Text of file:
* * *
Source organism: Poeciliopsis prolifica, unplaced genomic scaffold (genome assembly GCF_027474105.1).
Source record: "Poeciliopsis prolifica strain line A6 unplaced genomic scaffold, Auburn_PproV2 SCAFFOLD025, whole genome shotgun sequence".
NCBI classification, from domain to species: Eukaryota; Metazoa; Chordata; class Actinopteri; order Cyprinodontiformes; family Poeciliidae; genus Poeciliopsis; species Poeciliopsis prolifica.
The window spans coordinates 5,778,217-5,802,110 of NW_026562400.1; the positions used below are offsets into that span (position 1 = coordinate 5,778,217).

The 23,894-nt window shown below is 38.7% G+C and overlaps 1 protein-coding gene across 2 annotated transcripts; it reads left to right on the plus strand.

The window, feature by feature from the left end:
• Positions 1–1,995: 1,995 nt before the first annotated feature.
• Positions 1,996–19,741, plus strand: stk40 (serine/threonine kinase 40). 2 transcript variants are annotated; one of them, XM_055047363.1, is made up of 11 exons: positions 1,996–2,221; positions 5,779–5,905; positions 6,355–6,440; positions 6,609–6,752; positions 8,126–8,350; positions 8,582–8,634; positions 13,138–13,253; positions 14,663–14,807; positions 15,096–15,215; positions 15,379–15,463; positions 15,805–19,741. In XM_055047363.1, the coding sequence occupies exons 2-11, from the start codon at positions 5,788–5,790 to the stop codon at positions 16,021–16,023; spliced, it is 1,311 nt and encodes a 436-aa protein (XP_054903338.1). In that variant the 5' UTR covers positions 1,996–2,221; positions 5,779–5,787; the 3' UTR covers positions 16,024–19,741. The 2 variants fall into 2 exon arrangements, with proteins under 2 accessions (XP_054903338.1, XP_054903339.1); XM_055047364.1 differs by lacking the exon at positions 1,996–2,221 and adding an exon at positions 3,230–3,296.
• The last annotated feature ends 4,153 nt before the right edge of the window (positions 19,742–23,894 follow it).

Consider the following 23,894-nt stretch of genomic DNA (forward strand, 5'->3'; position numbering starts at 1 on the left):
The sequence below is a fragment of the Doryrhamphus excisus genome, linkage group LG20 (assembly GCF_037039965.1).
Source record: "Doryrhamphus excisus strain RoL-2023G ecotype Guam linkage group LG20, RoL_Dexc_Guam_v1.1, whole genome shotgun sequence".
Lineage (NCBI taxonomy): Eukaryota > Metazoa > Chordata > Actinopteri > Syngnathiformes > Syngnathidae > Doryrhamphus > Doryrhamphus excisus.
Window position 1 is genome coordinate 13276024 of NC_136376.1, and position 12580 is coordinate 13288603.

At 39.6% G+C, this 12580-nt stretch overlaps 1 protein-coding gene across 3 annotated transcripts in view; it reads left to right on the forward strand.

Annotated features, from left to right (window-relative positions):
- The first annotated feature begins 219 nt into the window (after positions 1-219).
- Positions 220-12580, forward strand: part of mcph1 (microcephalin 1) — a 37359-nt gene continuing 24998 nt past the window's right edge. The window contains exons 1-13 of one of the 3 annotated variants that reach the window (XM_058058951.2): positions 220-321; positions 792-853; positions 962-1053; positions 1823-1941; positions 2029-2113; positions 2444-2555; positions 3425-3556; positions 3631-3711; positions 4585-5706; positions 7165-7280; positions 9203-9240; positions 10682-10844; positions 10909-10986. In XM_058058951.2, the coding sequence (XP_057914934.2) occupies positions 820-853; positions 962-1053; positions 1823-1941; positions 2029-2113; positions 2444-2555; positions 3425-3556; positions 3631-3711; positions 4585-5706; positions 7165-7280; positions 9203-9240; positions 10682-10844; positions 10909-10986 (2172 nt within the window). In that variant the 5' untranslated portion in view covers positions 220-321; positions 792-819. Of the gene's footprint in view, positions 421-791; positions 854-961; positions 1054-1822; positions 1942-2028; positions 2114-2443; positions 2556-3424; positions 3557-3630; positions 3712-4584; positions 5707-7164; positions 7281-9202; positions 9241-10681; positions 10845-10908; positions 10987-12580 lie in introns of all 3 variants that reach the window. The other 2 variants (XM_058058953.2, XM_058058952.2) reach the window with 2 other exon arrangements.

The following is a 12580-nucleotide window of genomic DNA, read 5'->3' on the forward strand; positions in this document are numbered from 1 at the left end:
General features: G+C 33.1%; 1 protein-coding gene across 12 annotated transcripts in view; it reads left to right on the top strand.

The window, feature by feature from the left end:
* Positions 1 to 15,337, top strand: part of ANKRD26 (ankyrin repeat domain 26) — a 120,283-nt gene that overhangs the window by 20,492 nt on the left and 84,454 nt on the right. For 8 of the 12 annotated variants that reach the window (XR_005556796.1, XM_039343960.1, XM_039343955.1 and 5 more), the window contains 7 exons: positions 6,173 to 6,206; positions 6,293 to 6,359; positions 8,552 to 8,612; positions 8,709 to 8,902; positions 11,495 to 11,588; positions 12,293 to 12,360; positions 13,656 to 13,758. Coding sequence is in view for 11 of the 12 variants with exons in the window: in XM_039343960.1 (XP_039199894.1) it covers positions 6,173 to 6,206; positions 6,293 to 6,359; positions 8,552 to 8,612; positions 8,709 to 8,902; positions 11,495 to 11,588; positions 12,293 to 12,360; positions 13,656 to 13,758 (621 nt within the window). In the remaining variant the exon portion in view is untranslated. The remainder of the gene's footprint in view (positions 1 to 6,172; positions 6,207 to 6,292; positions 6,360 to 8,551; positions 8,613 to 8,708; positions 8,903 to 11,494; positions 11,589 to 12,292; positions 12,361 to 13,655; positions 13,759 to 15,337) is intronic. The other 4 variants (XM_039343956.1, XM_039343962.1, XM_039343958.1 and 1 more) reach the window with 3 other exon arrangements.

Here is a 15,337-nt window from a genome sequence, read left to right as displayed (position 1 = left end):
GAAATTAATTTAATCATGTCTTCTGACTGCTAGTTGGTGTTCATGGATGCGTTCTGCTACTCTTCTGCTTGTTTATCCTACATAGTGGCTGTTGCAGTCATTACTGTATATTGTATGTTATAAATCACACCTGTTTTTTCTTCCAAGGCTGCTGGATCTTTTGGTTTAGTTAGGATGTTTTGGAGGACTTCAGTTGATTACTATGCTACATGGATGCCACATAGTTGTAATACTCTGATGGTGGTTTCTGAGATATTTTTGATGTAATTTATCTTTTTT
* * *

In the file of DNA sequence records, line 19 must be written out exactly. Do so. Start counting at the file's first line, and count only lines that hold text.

The following is a 12580-nucleotide window of genomic DNA, read 5'->3' on the forward strand; positions in this document are numbered from 1 at the left end: